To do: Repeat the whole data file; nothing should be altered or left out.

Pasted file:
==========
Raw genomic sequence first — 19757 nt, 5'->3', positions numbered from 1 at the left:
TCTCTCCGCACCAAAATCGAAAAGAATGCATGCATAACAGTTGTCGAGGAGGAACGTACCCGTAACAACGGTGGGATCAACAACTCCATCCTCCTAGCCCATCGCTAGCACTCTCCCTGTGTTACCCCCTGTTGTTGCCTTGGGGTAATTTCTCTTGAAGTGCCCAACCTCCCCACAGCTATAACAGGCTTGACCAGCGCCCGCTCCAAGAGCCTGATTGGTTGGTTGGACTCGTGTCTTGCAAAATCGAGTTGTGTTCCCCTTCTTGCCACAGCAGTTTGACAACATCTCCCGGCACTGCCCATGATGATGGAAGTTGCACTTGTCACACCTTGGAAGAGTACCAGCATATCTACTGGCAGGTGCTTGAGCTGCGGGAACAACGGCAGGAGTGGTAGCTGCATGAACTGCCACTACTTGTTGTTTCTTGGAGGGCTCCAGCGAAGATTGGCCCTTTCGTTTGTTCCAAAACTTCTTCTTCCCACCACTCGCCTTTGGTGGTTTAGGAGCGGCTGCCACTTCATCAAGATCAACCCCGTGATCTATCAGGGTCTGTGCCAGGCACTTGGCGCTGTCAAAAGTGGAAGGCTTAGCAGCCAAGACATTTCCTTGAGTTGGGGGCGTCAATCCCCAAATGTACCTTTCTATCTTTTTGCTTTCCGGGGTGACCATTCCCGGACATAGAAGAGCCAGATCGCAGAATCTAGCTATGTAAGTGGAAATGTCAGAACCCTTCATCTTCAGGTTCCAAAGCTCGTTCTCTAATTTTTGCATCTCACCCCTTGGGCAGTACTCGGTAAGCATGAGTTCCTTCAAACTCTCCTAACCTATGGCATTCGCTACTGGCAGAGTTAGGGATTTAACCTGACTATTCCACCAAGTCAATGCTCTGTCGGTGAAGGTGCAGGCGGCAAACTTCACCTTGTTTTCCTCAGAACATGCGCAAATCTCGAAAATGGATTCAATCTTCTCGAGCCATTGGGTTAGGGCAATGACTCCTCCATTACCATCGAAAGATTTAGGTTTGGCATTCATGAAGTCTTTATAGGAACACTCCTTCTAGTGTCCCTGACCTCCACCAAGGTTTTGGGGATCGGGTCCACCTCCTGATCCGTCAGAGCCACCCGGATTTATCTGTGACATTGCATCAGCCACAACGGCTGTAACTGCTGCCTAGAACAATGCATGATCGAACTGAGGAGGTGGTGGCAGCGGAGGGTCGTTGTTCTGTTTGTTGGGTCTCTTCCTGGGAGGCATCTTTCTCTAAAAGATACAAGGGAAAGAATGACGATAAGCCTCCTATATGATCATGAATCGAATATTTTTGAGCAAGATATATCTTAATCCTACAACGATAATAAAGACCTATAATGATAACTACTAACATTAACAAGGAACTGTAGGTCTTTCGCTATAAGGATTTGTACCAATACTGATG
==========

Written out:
Raw genomic sequence first — 19757 nt, 5'->3', positions numbered from 1 at the left:
TCTCTCCGCACCAAAATCGAAAAGAATGCATGCATAACAGTTGTCGAGGAGGAACGTACCCGTAACAACGGTGGGATCAACAACTCCATCCTCCTAGCCCATCGCTAGCACTCTCCCTGTGTTACCCCCTGTTGTTGCCTTGGGGTAATTTCTCTTGAAGTGCCCAACCTCCCCACAGCTATAACAGGCTTGACCAGCGCCCGCTCCAAGAGCCTGATTGGTTGGTTGGACTCGTGTCTTGCAAAATCGAGTTGTGTTCCCCTTCTTGCCACAGCAGTTTGACAACATCTCCCGGCACTGCCCATGATGATGGAAGTTGCACTTGTCACACCTTGGAAGAGTACCAGCATATCTACTGGCAGGTGCTTGAGCTGCGGGAACAACGGCAGGAGTGGTAGCTGCATGAACTGCCACTACTTGTTGTTTCTTGGAGGGCTCCAGCGAAGATTGGCCCTTTCGTTTGTTCCAAAACTTCTTCTTCCCACCACTCGCCTTTGGTGGTTTAGGAGCGGCTGCCACTTCATCAAGATCAACCCCGTGATCTATCAGGGTCTGTGCCAGGCACTTGGCGCTGTCAAAAGTGGAAGGCTTAGCAGCCAAGACATTTCCTTGAGTTGGGGGCGTCAATCCCCAAATGTACCTTTCTATCTTTTTGCTTTCCGGGGTGACCATTCCCGGACATAGAAGAGCCAGATCGCAGAATCTAGCTATGTAAGTGGAAATGTCAGAACCCTTCATCTTCAGGTTCCAAAGCTCGTTCTCTAATTTTTGCATCTCACCCCTTGGGCAGTACTCGGTAAGCATGAGTTCCTTCAAACTCTCCTAACCTATGGCATTCGCTACTGGCAGAGTTAGGGATTTAACCTGACTATTCCACCAAGTCAATGCTCTGTCGGTGAAGGTGCAGGCGGCAAACTTCACCTTGTTTTCCTCAGAACATGCGCAAATCTCGAAAATGGATTCAATCTTCTCGAGCCATTGGGTTAGGGCAATGACTCCTCCATTACCATCGAAAGATTTAGGTTTGGCATTCATGAAGTCTTTATAGGAACACTCCTTCTAGTGTCCCTGACCTCCACCAAGGTTTTGGGGATCGGGTCCACCTCCTGATCCGTCAGAGCCACCCGGATTTATCTGTGACATTGCATCAGCCACAACGGCTGTAACTGCTGCCTAGAACAATGCATGATCGAACTGAGGAGGTGGTGGCAGCGGAGGGTCGTTGTTCTGTTTGTTGGGTCTCTTCCTGGGAGGCATCTTTCTCTAAAAGATACAAGGGAAAGAATGACGATAAGCCTCCTATATGATCATGAATCGAATATTTTTGAGCAAGATATATCTTAATCCTACAACGATAATAAAGACCTATAATGATAACTACTAACATTAACAAGGAACTGTAGGTCTTTCGCTATAAGGATTTGTACCAATACTGATG